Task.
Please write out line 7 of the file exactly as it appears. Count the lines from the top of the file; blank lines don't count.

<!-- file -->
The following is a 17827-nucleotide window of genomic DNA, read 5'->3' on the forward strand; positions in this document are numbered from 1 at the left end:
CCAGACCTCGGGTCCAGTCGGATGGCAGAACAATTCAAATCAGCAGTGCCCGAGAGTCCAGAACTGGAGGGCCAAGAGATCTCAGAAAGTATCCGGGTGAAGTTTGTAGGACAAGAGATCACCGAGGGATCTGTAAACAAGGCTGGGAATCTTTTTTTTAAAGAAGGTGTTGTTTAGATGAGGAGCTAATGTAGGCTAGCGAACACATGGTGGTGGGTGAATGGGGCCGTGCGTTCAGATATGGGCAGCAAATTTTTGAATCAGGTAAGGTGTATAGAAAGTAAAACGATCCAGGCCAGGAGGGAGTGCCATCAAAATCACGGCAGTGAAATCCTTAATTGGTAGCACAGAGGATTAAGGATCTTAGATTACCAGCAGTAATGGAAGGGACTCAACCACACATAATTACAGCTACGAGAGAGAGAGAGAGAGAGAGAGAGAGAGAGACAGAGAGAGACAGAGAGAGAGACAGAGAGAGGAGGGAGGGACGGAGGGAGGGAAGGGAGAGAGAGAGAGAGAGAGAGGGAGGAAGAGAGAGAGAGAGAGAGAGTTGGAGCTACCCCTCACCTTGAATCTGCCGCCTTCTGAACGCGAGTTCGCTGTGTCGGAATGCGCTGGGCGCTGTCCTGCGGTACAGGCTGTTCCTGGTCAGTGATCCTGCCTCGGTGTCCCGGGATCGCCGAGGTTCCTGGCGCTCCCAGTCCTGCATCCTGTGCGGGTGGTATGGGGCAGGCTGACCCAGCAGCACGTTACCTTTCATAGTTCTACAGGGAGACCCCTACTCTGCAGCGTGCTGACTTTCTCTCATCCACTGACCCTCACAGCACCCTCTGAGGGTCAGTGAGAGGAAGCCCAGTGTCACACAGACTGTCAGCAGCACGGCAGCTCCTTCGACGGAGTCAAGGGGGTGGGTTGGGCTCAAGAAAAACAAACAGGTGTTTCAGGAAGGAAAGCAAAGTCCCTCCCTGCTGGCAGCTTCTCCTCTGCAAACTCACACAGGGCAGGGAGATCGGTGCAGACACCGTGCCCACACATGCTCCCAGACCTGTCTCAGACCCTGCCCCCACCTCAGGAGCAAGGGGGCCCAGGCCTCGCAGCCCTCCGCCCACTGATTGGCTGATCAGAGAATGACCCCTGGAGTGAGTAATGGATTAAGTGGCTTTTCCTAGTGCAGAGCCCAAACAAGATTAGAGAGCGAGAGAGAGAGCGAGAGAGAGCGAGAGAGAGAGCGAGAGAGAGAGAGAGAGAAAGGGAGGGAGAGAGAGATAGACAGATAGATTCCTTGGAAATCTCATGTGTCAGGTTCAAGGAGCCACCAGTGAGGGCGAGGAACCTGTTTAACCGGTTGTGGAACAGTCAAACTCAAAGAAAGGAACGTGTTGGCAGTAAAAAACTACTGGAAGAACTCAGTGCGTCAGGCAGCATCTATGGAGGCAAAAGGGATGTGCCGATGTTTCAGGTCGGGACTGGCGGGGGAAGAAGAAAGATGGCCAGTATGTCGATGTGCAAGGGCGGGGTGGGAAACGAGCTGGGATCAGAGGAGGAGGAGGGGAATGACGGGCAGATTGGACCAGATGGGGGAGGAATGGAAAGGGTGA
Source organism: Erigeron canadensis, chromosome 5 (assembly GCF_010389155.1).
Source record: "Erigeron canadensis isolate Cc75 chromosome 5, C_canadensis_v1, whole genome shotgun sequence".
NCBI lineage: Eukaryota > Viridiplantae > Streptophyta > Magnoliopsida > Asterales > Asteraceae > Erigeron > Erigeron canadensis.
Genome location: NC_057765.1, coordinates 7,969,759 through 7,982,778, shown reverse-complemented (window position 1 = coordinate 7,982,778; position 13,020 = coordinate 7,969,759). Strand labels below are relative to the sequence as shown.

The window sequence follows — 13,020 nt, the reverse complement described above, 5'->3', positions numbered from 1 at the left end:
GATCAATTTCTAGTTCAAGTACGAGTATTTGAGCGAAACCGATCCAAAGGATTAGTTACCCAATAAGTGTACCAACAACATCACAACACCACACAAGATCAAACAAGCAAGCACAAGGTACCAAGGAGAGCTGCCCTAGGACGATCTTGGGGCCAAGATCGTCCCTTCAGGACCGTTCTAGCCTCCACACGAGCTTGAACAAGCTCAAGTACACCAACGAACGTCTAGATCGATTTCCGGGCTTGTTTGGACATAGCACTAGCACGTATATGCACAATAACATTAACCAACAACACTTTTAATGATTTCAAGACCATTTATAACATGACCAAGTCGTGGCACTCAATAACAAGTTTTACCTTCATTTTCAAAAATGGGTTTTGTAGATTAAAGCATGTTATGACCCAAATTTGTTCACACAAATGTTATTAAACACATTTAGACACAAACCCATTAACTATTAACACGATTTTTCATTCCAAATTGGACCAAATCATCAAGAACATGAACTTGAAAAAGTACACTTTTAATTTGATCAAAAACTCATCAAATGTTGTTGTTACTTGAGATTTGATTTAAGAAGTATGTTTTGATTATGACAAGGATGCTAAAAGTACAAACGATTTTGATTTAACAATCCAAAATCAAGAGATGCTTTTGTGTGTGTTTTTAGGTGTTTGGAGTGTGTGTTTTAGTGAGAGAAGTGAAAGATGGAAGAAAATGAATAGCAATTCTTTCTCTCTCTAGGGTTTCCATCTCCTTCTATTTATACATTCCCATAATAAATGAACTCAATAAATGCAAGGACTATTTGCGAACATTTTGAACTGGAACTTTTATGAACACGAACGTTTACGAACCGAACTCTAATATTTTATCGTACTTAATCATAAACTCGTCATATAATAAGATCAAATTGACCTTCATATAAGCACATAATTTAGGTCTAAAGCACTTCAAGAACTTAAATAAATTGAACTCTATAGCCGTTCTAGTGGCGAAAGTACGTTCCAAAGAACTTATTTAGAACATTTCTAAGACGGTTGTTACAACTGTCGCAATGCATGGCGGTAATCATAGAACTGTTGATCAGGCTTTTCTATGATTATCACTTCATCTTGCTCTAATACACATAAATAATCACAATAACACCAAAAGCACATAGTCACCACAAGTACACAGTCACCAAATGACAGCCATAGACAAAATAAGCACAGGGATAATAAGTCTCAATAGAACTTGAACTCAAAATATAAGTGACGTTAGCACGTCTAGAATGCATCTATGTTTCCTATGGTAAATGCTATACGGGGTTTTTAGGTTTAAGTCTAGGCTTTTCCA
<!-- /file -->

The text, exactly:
The window sequence follows — 13,020 nt, the reverse complement described above, 5'->3', positions numbered from 1 at the left end: